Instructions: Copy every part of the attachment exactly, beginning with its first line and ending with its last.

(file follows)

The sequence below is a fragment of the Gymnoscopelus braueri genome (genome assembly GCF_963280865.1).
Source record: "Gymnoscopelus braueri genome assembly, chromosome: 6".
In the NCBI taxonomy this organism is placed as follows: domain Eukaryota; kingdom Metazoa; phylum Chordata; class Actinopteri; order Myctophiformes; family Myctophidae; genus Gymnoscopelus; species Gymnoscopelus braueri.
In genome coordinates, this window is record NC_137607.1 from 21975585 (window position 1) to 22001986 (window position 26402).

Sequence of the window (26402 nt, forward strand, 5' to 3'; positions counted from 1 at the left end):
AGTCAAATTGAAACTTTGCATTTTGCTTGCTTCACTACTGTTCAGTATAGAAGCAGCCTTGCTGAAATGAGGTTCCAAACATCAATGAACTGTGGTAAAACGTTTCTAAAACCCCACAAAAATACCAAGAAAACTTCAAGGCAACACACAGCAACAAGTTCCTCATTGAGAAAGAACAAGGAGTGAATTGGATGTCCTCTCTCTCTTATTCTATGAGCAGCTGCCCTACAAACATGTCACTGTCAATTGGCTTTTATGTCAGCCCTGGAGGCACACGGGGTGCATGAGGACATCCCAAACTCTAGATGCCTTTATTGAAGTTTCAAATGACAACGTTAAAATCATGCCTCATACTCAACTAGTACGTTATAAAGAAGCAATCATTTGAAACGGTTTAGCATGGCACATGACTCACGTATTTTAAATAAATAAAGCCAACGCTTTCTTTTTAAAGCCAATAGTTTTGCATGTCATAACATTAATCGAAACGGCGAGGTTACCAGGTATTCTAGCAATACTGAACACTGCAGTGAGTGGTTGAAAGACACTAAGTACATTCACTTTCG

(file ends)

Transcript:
The sequence below is a fragment of the Gymnoscopelus braueri genome (genome assembly GCF_963280865.1).
Source record: "Gymnoscopelus braueri genome assembly, chromosome: 6".
In the NCBI taxonomy this organism is placed as follows: domain Eukaryota; kingdom Metazoa; phylum Chordata; class Actinopteri; order Myctophiformes; family Myctophidae; genus Gymnoscopelus; species Gymnoscopelus braueri.
In genome coordinates, this window is record NC_137607.1 from 21975585 (window position 1) to 22001986 (window position 26402).

Sequence of the window (26402 nt, forward strand, 5' to 3'; positions counted from 1 at the left end):
AGTCAAATTGAAACTTTGCATTTTGCTTGCTTCACTACTGTTCAGTATAGAAGCAGCCTTGCTGAAATGAGGTTCCAAACATCAATGAACTGTGGTAAAACGTTTCTAAAACCCCACAAAAATACCAAGAAAACTTCAAGGCAACACACAGCAACAAGTTCCTCATTGAGAAAGAACAAGGAGTGAATTGGATGTCCTCTCTCTCTTATTCTATGAGCAGCTGCCCTACAAACATGTCACTGTCAATTGGCTTTTATGTCAGCCCTGGAGGCACACGGGGTGCATGAGGACATCCCAAACTCTAGATGCCTTTATTGAAGTTTCAAATGACAACGTTAAAATCATGCCTCATACTCAACTAGTACGTTATAAAGAAGCAATCATTTGAAACGGTTTAGCATGGCACATGACTCACGTATTTTAAATAAATAAAGCCAACGCTTTCTTTTTAAAGCCAATAGTTTTGCATGTCATAACATTAATCGAAACGGCGAGGTTACCAGGTATTCTAGCAATACTGAACACTGCAGTGAGTGGTTGAAAGACACTAAGTACATTCACTTTCG